Oct. 5 (Bloomberg) -- French wheat exports that have slowed in recent weeks are likely to rebound next month as supplies diminish in Russia and Ukraine, said Laurent Martel, who heads the biggest grain storage group at France’s Port of Rouen.
Exports from Rouen, Europe’s biggest cereal-shipping hub, fell 32 percent in the week through Oct. 3, compared with a week earlier, the port said yesterday. Shipments have been “very slow” since the marketing season began on July 1 as buyers preferred cheaper grains from the Black Sea region, Martel said in an interview at the 52nd European Commodities Exchange in Edinburgh. Silos are full at Senalia, a cooperative union that loads 2 million to 4 million metric tons of grain annually, he said.
“Importers were jumping on the opportunity to have some wheat from Russia, Ukraine and Kazakhstan before they ran out,” said Martel, Senalia’s director general. “Until the end of October it will be very slow from France, but then there’s going to be massive demand.”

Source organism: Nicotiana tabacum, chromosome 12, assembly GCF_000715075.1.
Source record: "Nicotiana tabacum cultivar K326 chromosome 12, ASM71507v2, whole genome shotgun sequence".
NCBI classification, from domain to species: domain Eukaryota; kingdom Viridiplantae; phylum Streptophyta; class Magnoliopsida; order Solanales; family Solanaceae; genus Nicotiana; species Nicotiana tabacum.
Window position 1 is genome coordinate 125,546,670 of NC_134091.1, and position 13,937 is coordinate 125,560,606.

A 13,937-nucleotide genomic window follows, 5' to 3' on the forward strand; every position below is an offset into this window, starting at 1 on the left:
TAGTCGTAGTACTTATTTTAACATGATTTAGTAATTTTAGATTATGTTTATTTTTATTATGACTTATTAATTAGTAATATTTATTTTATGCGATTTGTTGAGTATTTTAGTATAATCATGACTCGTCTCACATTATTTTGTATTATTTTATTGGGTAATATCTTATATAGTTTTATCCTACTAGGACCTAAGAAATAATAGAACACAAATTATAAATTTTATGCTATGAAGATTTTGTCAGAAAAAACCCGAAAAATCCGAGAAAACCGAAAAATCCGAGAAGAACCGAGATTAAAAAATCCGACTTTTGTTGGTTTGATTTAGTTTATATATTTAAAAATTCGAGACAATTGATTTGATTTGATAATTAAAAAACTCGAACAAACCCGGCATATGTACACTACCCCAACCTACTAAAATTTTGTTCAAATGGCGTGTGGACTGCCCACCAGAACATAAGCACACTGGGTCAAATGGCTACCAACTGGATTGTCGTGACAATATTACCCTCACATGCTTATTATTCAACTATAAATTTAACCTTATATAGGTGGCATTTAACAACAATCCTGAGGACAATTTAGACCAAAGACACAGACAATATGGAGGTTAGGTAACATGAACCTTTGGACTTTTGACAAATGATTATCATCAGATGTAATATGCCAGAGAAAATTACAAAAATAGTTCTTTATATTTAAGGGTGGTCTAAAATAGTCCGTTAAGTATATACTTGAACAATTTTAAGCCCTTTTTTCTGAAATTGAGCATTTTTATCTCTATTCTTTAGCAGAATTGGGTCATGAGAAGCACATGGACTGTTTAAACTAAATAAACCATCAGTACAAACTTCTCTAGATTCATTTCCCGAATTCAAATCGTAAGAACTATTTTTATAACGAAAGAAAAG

Milling wheat prices have climbed 33 percent this year on NYSE Liffe in Paris on speculation that dry weather would spur Russia to restrict exports this season. Egypt, the world’s largest wheat importer, has purchased the grain from France in at least four tenders in the past month, after favoring Black Sea region supplies earlier in the season.
Senalia can load as much as 800,000 tons of grain a month, Martel said.
“We’re optimistic because we know demand would be there,” he said. “We would prefer it to be more spread out, because it could be very concentrated.”
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